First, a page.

It didn’t take long for the National Education Association’s new president, Lily Eskelsen Garcia, to get to work.
Eskelsen Garcia has only been at the helm of the nation’s largest teachers’ union for a couple of weeks, but she’s already five states deep into her 2014 Back to School tour, which she’s using as an opportunity to meet educators, students, and parents from all over the country.
On Saturday, September 13th, some of my best edu-friends and I had the opportunity to spend time with Eskelsen Garcia and chat about the issues facing our nation’s public schools. With so much to talk about and only an hour and a half in which to do it, we started a general but very important conversation about some of the issues that are directly threatening public education in the United States. At the top of that list: the testing mania that’s sweeping the country.
It should be clear to anyone who’s paying attention that Eskelsen Garcia is on a crusade against what she describes as the “toxic testing” to which American children are being subjected. And for good reason: flawed high-stakes tests are at the heart of the education “reform” movement–and they’re being used to label students, schools, and teachers as failures. They’re also driving curricular decisions, putting undue stress on even the smallest of children, and consuming shocking amounts of instructional time. (Consider this Miami-Dade County Public Schools 2014-2015 testing schedule, which is evidently okay with standardized-testing cheerleaders like Jeb Bush.)
While at-risk students are the ones who are most vulnerable to punitive testing (consider that in 2013, nearly 70% of New York City students failed the state’s Common Core-aligned tests, effectively widening the black/white achievement gap), Eskelsen Garcia notes that even the highest-performing students in some of the most affluent suburbs are falling victim to the pressures associated with high-stakes tests. She spoke of a student who was under such pressure to be at the top of her class, get a top score on her SATs, and get into a top college that she had to be medicated for depression and anxiety. Indeed, even our best students feel the increasing pressure of high-stakes environments.
But perhaps the most egregious and disturbing example of testing abuse, says Eskelsen Garcia, is the story of Ethan Rediske–a Florida boy who was required by his state’s department of education to take a standardized test when he was in a coma.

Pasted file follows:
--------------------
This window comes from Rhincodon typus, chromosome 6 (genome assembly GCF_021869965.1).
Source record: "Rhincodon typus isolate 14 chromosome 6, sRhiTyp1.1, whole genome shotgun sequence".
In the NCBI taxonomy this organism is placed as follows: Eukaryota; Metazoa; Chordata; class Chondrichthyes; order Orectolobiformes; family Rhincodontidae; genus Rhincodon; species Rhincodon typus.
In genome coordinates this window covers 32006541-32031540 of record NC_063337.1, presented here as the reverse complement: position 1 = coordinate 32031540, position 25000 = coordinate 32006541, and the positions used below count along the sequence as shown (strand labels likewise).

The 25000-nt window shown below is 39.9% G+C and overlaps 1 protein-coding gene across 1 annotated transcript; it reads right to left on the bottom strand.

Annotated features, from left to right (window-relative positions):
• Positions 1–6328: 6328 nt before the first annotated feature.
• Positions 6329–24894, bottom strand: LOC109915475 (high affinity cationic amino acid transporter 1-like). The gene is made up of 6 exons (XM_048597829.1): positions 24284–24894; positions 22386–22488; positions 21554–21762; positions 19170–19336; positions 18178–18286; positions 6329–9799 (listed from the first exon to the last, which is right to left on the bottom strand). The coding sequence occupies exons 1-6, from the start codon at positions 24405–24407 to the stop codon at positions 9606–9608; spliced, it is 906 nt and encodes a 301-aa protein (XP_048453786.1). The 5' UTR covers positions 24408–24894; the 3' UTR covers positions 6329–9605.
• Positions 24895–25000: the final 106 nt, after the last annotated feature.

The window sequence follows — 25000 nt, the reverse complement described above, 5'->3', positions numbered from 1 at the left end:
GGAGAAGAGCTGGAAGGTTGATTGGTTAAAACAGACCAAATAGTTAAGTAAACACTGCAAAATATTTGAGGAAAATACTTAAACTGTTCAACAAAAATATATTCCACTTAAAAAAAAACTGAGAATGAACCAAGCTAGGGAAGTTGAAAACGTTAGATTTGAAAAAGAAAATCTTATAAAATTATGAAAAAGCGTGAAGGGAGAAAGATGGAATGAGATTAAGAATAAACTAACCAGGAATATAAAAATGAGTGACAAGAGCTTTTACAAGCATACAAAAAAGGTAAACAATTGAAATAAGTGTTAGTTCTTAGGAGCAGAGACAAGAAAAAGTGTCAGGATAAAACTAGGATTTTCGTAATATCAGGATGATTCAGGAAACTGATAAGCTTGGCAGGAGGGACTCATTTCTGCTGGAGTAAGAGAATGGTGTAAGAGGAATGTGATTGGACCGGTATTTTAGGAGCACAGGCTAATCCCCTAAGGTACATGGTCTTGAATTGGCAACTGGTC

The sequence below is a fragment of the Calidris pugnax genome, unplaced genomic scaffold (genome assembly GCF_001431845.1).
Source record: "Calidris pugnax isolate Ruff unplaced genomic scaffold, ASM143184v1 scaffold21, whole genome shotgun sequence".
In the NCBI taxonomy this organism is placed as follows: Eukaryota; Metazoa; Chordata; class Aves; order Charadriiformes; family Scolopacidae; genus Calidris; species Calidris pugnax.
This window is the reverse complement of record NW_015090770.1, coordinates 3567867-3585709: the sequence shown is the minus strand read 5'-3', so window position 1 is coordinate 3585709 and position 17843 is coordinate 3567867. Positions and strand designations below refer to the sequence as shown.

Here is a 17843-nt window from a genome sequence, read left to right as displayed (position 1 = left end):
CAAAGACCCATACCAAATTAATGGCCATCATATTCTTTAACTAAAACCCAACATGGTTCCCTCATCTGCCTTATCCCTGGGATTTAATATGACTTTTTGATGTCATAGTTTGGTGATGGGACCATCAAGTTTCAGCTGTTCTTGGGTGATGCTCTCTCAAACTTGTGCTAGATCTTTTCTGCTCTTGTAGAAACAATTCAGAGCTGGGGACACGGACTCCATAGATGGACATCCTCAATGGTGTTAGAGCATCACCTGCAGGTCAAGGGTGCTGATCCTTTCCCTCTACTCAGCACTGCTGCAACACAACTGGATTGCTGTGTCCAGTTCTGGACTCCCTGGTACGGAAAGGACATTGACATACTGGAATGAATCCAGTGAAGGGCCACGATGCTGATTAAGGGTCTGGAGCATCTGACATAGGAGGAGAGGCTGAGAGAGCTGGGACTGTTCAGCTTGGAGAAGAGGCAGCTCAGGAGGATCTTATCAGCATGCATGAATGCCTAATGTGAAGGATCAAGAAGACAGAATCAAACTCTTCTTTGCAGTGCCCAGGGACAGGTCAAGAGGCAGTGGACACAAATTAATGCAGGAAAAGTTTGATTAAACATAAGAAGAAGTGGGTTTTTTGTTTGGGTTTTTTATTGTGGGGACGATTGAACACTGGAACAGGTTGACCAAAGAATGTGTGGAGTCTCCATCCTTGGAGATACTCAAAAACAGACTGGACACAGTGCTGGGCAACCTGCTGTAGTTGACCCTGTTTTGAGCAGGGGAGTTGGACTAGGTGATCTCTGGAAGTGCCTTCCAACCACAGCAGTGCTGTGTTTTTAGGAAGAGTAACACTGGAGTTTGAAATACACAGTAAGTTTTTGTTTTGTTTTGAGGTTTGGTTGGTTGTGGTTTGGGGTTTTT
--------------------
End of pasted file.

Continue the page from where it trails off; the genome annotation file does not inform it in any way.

How is this kind of abuse allowed to happen? Part of the problem, Eskelsen-Garcia says, is that despite calls for increasing “accountability” for teachers and schools, policymakers and legislators refuse to take responsibility for their roles in the testing madness that, says the NEA president, has “corrupted teaching and learning.”
The key to opposing abusive policies, says Eskelsen Garcia, is to force those who support and promote them to take responsibility. (Eskelsen Garcia notes that not even Arne Duncan, the United States Secretary of Education who’s responsible for Race to the Top, will claim responsibility for the high-stakes environment that his initiative forced.) So who, exactly, was behind the prolonged insistence that Ethan Rediske–while in a coma–needed to somehow “take” the FCAT? Eskelsen Garcia is adamant that answers like “the state” or “the department of education” aren’t sufficient–so parents and educators must demand that the people behind corrupt testing policies are held accountable. All student advocates should ask: Who mandated this? Who says teachers must test-prep their students incessantly? What’s the name of the person who says that a child like Ethan Rediske must take a standardized test? Who are the state legislators that support these policies?Demand to know. Demand accountability.
And Eskelsen Garcia has advice for teachers who must administer tests they know to be bad for students: state your concerns in a respectful yet strongly-worded letter to your principal–and ask that the letter be placed in your personnel file. Is the protocol you’re being asked to follow harming students? Do the district’s testing policies betray IDEA’s guidelines for appropriate testing practices? Do you believe the district’s testing policiers could open the door for legal action from parents who are seeking to protect their children from abusive testing policies? If so, say it in writing.